When you are growing up you never think you will one day lose your parents. They take care of us when we are little, they battle with us when we are teenagers, they pay for our college education, they guide us in making major life decisions, and they love us unconditionally. We just always assume they are going to be there forever, making everything ok when the world treats us badly.
But, that is not the way it goes. They can’t stay around forever. One day you wake up and they are older, fragile, and becoming more dependent. Roles reverse as we now have to take care of them and help them live with dignity. With old age comes illness, forgetfulness, doctors, hospitals, weakness, and pain. It’s hard for older children to watch, hopeless and helpless to do anything about it, as it takes over the body and mind of what used to be the independent and strong person we grew up with.
My father was a very strong man. He came here from Sicily in 1953 and worked most of his life in construction. His hands were huge. He rarely got sick and never missed a day of work, even if he had a fever. Then, one day, he was diagnosed with colon cancer at the age of 73. The news was devastating to me. I cried and grieved as though he had just died. He had his operation and they removed the tumor, but he had to wear a colostomy bag and he hated it. But, he recuperated and took care of himself in no time at all. He was so strong. He had a good year, then cancer came back again, but it was at the opening outside the body. The doctors removed it. He had another good year. Then there was another recurrence, this time the tumor was attached to the bone inside the body. There was nothing they could do but give him medicine to control the pain. He suffered, got thinner, and wasted away right before our eyes. We put him in a hospice because they promised they would control the pain. They didn’t. He died in pain because they were afraid the dose of pain medication required would have killed him.
My mother was a strong willed woman and as sharp as one can be intellectually. She was a stay at home mom in every sense of the word. She was shrewd with finances, rarely sick, and the very epitome of the matriarch of the family. One day my brother took her to the doctor and explained some things that concerned him. The doctor told him she was in the early stages of Alzheimer’s. Another kick in the gut. My mother had always had a very sharp and active mind. Now she was going to lose it to this insidious disease. The doctor gave her medication that was supposed to slow down it’s progress and other pills to keep her from getting agitated. Well, she started having hallucinations, becoming more and more forgetful and difficult to handle. She became paranoid. We wanted to keep her at home as long as possible so we hired someone to be there during the day while my brother was at work. She drove the woman crazy. Then, one day she fell in the house. She was taken to the hospital and from there they sent her to a nursing home/rehab. She was there about a year. She kept telling us she wanted to go home, but she needed round the clock care and wouldn’t get it at home. My brother went there every day to make sure they were doing everything for her that they were supposed to. If you don’t visit often, they neglect those patients for the ones whose family visits. One day my mom has a stroke. There is nothing they can do, it’s not a bad stroke, but it prevents her from swallowing food. They want to know from us what they should do. We tell them to keep her on the IV because it keeps her comfortable, but no food tube. They tell us it will be a few days, but it ended up being 5 weeks. She was comfortable, she still knew us and my brother took time from work to be there all day, every day. Then, the IV wasn’t helping any more. They took it off and gave her something to put her to sleep. She never woke up and passed on, in less than 24 hours, peacefully in her sleep.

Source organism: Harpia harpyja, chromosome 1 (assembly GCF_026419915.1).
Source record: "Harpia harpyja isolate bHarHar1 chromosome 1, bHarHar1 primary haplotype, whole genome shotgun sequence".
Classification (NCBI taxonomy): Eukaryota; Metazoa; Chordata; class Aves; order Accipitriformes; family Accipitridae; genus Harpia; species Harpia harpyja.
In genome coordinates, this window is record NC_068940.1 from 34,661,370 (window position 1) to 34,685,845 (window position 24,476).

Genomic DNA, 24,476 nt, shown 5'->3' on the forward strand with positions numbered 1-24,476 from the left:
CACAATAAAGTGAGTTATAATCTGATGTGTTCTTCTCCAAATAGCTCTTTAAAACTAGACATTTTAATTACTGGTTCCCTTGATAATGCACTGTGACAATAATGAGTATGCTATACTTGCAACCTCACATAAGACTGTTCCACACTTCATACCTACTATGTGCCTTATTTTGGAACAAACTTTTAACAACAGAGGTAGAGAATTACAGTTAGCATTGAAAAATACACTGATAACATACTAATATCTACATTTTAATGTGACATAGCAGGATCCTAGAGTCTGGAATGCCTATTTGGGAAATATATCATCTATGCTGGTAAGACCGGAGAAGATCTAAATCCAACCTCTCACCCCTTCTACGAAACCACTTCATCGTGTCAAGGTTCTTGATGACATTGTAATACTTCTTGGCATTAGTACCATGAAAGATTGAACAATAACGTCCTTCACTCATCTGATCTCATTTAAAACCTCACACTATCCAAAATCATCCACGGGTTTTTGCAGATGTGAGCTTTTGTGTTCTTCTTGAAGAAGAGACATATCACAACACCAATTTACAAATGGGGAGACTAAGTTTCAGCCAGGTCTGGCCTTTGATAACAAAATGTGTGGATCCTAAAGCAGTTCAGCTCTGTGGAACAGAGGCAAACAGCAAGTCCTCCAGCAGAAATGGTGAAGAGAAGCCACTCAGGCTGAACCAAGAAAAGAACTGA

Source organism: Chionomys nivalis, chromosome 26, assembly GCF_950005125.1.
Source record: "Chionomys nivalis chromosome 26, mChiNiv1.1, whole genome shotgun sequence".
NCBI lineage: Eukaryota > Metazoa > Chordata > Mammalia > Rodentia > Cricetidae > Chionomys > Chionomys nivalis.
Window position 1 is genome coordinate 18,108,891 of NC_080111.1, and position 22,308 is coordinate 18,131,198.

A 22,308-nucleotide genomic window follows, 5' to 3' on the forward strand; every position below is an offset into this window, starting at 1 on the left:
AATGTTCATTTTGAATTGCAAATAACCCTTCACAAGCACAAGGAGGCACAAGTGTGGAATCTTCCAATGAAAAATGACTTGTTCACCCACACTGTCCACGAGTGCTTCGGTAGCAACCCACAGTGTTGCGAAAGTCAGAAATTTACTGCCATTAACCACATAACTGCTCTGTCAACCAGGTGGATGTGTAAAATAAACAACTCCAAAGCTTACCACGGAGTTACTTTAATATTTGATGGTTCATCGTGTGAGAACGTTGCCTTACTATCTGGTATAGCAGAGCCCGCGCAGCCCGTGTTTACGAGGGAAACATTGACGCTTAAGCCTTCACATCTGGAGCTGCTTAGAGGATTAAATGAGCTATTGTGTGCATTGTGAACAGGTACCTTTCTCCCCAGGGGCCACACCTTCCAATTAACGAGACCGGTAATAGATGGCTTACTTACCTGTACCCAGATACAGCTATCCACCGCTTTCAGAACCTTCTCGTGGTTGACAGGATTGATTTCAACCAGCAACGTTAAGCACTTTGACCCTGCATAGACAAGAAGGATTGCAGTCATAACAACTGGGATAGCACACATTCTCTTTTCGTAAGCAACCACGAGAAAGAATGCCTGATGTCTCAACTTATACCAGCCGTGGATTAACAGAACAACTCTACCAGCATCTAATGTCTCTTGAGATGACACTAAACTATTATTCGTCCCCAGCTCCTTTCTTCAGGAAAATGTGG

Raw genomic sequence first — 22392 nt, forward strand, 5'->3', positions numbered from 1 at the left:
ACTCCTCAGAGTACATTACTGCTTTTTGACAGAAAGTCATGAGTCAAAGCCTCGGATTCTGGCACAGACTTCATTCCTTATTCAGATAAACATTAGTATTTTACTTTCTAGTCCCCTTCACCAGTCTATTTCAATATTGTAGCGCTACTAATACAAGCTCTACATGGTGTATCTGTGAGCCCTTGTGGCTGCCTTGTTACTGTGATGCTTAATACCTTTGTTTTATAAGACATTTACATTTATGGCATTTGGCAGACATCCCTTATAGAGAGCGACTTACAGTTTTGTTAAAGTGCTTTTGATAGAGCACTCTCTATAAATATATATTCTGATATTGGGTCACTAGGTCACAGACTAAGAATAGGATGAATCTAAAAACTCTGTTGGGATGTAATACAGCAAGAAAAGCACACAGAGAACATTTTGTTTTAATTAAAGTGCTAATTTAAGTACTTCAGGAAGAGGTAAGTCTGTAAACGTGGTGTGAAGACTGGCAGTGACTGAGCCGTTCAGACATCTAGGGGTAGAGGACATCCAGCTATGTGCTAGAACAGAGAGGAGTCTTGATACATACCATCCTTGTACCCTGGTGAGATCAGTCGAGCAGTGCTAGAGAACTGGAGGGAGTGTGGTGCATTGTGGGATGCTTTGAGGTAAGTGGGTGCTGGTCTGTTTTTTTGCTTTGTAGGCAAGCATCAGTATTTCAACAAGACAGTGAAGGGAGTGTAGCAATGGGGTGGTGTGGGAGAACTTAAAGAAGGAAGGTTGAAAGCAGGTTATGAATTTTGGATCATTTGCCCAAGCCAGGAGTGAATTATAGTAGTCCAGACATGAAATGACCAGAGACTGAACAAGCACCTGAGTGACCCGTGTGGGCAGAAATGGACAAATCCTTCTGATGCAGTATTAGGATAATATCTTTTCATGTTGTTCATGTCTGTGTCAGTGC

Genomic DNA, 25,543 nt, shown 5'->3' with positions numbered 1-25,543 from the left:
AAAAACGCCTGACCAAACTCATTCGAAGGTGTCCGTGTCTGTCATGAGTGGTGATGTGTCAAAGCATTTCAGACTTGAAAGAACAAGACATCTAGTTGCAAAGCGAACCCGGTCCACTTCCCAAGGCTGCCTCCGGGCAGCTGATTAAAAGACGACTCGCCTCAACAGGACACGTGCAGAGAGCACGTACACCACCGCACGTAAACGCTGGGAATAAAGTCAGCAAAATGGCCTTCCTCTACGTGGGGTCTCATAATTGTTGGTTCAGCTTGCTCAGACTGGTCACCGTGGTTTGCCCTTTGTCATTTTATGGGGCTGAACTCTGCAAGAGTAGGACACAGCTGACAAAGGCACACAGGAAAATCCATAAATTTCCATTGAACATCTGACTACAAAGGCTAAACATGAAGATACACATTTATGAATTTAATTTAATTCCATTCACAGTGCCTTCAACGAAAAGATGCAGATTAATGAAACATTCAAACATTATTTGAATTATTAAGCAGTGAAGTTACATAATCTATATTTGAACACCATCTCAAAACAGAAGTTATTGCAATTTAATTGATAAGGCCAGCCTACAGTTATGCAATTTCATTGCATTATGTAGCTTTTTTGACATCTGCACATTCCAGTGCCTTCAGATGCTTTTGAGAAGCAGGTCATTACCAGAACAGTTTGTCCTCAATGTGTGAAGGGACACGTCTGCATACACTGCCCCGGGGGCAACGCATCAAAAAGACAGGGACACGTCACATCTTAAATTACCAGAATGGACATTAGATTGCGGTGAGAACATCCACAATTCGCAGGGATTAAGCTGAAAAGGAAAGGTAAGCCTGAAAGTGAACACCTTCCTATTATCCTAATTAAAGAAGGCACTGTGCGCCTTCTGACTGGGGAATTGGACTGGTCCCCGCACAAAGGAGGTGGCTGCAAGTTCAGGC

I miss them both so much. I never thought about their passing on at all until confronted with it head on. They were both so active and healthy until they got these devastating diagnoses and then deteriorated pretty fast.
Old age can’t be avoided, we just never expect it to come so soon, for it to take our parents and then for it come for us.